Kheiron is registered with the Information Commissioner’s Office (ICO). Prior to working on any clinical data, we work closely with our clinical partners to ensure that privacy-by-design comes first and foremost by ensuring the relevant impact assessments, research/ethical approvals and local information governance policies and procedures have been adhered to and completed where necessary. We have developed the required data flow mappings, clinical study protocols, data management plans and System Level Security Policy (SLSP) that is designed to comply with ISO 27001 certification, and ask our clinical partners to complete a Data Privacy Impact Assessment (DPIA) for their organisation.

Data-sharing agreements are founded on a legal basis for data processing. Depending on the context and the type of partner (including if they are a public or private body), partners may consider utilising specific articles from GDPR as their lawful basis for sharing de-identified data with us.

4  Use data that is proportionate to the identified user need (data minimisation principle of GDPR)

We only use data that is relevant to our research, and we never use personally identifiable data. We actively restrict our own access to information and data for the purposes of privacy and data security but also for the purpose of keeping with good machine learning principles and clinical practice.

5  Make use of open standards

Our deep learning tool has been developed to use the current edition of the DICOM image standard, the international standard to transmit, store, retrieve, print, process, and display medical imaging. Using the DICOM standard allows us to integrate our product with existing Picture Archive and Communication Systems (PACS) and clinical-grade image viewers. We are also guided by DICOM supplement 142: Clinical Trial De-identification Profiles in the preparation of our de-identification tools.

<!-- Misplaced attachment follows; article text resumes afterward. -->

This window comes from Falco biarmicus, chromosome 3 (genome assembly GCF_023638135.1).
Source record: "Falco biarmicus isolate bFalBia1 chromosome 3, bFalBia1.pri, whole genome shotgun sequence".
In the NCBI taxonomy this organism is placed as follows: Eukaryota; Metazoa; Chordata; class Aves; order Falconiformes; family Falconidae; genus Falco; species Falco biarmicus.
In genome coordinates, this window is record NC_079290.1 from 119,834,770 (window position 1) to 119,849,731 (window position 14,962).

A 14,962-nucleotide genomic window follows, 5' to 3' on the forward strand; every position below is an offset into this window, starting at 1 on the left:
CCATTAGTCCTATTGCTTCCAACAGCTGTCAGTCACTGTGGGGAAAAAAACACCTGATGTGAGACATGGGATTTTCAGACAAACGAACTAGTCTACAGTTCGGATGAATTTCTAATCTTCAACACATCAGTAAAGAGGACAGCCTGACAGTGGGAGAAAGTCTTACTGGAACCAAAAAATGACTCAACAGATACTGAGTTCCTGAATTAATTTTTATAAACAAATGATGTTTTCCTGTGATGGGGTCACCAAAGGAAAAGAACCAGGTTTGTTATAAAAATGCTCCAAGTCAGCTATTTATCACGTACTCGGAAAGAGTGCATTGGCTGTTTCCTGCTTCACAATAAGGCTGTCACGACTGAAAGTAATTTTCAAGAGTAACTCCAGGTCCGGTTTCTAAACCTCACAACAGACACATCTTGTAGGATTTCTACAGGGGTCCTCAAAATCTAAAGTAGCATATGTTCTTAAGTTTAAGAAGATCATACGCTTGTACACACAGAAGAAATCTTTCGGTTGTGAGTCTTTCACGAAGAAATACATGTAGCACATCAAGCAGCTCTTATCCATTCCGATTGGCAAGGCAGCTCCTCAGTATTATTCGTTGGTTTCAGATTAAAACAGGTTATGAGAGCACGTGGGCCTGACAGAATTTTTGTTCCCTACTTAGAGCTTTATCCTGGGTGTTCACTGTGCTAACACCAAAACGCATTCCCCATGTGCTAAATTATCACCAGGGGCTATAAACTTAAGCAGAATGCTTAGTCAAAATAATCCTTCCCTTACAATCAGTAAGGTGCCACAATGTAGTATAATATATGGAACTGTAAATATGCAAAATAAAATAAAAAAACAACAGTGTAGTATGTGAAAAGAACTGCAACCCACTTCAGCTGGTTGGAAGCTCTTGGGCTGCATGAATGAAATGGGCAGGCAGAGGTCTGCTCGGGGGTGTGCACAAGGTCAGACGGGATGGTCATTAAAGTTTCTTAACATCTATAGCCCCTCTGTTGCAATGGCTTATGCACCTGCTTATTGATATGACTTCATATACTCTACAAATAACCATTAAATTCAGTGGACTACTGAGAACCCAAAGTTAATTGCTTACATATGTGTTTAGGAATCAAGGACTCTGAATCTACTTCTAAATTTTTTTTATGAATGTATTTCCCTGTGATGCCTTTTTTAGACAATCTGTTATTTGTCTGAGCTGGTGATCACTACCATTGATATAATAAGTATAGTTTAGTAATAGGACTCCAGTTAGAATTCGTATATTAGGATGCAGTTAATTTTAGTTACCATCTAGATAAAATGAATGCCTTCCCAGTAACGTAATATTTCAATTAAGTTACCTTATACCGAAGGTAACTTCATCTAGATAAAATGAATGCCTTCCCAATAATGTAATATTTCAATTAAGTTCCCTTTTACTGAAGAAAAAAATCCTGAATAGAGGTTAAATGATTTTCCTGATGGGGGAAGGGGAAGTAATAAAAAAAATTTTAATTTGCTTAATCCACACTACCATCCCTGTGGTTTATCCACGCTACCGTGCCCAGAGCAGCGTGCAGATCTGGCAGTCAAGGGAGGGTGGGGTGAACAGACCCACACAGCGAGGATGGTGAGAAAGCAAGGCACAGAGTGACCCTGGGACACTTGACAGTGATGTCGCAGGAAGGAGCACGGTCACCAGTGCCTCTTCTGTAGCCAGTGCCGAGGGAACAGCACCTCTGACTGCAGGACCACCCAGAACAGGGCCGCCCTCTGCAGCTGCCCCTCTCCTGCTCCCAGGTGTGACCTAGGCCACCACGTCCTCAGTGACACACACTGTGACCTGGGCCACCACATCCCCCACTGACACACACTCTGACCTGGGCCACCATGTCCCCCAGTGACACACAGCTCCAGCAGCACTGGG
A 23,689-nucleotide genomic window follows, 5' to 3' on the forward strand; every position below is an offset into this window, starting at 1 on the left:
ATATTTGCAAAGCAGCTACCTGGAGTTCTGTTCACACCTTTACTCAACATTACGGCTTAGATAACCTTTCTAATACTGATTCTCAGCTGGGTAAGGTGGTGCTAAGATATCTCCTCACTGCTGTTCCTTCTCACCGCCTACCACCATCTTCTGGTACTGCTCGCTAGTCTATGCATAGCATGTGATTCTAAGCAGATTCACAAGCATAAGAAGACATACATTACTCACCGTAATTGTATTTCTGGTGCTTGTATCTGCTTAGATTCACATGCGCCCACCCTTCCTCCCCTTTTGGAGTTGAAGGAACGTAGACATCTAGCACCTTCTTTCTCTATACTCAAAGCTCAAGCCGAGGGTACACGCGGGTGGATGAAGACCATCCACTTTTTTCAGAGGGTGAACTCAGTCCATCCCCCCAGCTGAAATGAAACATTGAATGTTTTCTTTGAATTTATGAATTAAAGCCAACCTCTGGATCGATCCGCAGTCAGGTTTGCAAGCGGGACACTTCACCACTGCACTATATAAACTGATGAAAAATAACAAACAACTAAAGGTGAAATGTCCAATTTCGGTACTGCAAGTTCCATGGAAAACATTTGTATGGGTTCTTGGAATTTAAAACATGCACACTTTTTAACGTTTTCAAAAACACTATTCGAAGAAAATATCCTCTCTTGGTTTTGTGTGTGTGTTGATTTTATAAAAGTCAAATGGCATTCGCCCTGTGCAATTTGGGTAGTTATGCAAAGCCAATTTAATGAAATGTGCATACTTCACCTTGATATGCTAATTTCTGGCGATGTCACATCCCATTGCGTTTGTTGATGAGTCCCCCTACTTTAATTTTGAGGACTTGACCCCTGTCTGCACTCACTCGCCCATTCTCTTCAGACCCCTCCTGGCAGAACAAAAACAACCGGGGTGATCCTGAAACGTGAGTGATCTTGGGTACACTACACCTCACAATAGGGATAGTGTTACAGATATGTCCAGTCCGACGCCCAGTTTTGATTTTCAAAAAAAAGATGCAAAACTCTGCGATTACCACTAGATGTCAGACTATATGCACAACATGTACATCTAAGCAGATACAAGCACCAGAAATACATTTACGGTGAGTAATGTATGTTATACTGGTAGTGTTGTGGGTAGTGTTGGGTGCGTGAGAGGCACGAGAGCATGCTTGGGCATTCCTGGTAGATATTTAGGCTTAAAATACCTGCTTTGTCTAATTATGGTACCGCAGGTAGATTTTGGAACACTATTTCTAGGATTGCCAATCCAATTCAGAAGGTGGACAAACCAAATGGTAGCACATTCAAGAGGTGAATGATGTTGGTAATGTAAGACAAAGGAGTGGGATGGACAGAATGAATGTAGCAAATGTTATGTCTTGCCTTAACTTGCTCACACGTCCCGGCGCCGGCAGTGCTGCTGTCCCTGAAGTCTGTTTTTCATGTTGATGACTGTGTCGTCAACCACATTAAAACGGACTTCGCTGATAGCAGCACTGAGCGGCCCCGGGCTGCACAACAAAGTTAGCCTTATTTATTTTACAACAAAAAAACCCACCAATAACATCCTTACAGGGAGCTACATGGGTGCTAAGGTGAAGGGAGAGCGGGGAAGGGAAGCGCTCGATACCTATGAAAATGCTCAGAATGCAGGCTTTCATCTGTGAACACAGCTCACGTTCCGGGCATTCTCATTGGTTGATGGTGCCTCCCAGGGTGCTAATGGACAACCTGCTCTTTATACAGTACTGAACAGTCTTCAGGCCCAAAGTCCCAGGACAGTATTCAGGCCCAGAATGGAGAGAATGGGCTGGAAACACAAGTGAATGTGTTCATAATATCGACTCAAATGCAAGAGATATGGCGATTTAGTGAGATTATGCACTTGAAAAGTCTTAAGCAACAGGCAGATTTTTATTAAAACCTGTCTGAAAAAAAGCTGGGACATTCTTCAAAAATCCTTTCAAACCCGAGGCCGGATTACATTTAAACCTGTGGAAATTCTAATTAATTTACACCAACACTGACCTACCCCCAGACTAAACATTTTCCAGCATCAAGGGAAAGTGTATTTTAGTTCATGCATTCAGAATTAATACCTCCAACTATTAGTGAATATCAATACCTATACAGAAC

Kheiron have developed several proprietary processes internally to ensure data quality and security.

Kheiron welcome any further guidance from NHS Digital on which standards technology SMEs creating data-driven technology should be utilising.

6  Be transparent to the limitations of the data used and algorithms deployed

Our approach is to conduct several phases of clinical validation on high-quality well-curated real-world data as close to our intended screening population cohort as possible. Our phase I study was a retrospective validation study performed on a statistically powered cohort of real-world mammography cases. This involved de-identified data from patients who had attended European sites for mammography screening, with clear inclusion and exclusion criteria applied.

The data used in this initial study represents real-world screening cases, but is limited to images that were acquired from mammography machines of one hardware vendor at European screening centres. Results are pending publication in a peer-reviewed journal. The limitations of our system are clearly defined in full in our product labelling (for example, it should not be used to analyse mammography images from males). Ongoing future work is aimed at eliminating relevant limitations.

7  Make security integral to design

We have an internal System Level Security Policy (SLSP) that is designed to comply with ISO 27001 certification. We also take a risk-based approach to ensure appropriate safeguards and level of security are in place to keep systems safe.